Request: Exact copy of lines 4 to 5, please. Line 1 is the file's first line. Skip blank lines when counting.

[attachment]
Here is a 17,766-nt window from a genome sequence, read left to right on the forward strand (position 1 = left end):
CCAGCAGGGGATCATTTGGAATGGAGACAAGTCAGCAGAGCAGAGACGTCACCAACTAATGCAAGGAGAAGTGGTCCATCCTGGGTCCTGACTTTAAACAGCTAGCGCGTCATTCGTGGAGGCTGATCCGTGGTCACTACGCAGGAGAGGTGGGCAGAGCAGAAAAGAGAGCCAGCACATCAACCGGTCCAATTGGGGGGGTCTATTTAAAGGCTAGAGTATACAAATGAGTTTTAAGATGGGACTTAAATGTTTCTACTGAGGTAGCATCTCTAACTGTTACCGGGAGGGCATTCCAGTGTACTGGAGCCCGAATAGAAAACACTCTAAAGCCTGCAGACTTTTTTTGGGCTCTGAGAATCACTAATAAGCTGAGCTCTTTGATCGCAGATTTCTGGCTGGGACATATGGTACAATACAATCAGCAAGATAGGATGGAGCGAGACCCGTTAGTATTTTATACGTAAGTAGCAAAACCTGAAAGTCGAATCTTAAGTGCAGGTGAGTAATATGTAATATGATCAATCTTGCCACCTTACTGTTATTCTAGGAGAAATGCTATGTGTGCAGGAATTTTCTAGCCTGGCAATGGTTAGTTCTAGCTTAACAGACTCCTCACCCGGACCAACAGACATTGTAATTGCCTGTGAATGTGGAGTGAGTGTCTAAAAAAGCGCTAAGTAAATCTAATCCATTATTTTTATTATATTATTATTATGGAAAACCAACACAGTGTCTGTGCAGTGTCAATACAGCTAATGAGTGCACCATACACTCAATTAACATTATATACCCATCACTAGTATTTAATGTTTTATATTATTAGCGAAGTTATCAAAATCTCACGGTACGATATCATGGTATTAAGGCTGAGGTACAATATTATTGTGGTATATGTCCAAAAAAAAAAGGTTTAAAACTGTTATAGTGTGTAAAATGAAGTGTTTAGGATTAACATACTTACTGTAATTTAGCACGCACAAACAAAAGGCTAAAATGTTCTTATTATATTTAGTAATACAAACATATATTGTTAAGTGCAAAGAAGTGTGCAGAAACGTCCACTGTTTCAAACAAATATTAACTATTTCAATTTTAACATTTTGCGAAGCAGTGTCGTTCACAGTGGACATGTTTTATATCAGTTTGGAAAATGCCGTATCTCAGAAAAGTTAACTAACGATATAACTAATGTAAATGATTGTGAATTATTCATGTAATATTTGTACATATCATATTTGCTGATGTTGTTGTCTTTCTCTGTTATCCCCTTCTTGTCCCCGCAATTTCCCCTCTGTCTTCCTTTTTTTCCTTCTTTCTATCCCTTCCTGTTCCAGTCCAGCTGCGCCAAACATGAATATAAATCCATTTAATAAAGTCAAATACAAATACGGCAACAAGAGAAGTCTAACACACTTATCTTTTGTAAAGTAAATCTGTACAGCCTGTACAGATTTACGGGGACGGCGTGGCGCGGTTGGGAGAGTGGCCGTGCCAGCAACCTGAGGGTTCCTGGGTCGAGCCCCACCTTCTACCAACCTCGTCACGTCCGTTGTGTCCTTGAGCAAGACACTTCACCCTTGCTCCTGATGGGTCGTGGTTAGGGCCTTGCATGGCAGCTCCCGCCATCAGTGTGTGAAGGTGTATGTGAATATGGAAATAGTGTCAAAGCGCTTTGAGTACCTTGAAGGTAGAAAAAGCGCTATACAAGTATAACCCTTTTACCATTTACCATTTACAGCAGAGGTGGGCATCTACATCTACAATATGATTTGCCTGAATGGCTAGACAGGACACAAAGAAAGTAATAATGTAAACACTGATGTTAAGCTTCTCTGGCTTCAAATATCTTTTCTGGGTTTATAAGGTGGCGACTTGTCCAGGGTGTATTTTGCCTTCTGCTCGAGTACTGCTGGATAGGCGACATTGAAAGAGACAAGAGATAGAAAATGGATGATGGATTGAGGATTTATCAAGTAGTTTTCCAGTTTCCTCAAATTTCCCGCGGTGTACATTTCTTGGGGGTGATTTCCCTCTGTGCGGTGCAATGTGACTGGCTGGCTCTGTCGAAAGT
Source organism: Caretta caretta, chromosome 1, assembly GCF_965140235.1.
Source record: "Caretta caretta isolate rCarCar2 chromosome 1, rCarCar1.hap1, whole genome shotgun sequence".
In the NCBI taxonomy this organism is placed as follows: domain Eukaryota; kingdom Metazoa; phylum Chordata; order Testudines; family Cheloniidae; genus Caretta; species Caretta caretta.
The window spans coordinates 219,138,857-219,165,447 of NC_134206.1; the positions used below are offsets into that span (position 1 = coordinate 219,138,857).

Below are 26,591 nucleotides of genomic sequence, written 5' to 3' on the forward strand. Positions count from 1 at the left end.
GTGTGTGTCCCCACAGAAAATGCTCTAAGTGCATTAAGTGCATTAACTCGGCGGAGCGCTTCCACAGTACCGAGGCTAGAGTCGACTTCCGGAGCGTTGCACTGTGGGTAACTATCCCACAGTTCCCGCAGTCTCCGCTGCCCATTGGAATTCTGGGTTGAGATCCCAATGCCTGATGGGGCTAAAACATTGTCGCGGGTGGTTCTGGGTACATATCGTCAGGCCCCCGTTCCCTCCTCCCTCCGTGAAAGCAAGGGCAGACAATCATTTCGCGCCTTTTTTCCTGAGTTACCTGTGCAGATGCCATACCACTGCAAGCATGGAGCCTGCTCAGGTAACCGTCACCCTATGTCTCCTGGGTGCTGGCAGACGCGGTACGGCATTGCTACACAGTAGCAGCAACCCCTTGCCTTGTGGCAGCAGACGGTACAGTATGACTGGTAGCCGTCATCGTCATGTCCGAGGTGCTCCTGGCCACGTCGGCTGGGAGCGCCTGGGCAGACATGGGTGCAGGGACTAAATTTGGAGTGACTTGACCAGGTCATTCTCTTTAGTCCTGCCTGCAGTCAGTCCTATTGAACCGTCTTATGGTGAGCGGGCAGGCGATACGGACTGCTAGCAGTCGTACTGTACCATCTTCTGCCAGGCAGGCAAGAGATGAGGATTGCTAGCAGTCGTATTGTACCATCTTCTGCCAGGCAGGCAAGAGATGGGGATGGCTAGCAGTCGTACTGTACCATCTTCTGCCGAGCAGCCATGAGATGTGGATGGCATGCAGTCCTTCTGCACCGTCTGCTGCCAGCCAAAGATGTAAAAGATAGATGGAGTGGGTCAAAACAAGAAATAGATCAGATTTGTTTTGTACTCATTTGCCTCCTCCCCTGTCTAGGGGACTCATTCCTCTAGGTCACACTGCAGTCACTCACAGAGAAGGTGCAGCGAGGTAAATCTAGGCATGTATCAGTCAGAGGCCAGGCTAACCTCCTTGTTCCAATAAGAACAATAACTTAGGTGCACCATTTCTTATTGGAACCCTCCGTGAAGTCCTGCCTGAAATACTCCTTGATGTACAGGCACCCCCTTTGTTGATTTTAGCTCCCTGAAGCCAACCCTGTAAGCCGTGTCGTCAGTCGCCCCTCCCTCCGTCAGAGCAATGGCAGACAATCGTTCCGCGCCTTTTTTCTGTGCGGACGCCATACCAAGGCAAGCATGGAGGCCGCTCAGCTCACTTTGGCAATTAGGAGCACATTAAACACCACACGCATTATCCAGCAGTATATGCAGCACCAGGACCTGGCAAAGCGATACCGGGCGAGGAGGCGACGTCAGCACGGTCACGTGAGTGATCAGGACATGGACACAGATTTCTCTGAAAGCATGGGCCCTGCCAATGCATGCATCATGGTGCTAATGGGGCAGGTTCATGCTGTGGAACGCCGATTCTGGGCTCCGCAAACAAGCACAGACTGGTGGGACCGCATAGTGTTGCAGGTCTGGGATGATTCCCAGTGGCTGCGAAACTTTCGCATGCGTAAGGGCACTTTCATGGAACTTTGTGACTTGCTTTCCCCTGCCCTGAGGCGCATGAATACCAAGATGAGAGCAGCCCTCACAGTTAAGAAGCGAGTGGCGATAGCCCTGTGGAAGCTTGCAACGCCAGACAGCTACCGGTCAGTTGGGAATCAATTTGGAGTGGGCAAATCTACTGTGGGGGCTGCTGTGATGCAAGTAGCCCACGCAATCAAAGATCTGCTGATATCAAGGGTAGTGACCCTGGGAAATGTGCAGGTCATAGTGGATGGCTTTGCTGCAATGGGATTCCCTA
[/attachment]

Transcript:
Source record: "Caretta caretta isolate rCarCar2 chromosome 1, rCarCar1.hap1, whole genome shotgun sequence".
In the NCBI taxonomy this organism is placed as follows: domain Eukaryota; kingdom Metazoa; phylum Chordata; order Testudines; family Cheloniidae; genus Caretta; species Caretta caretta.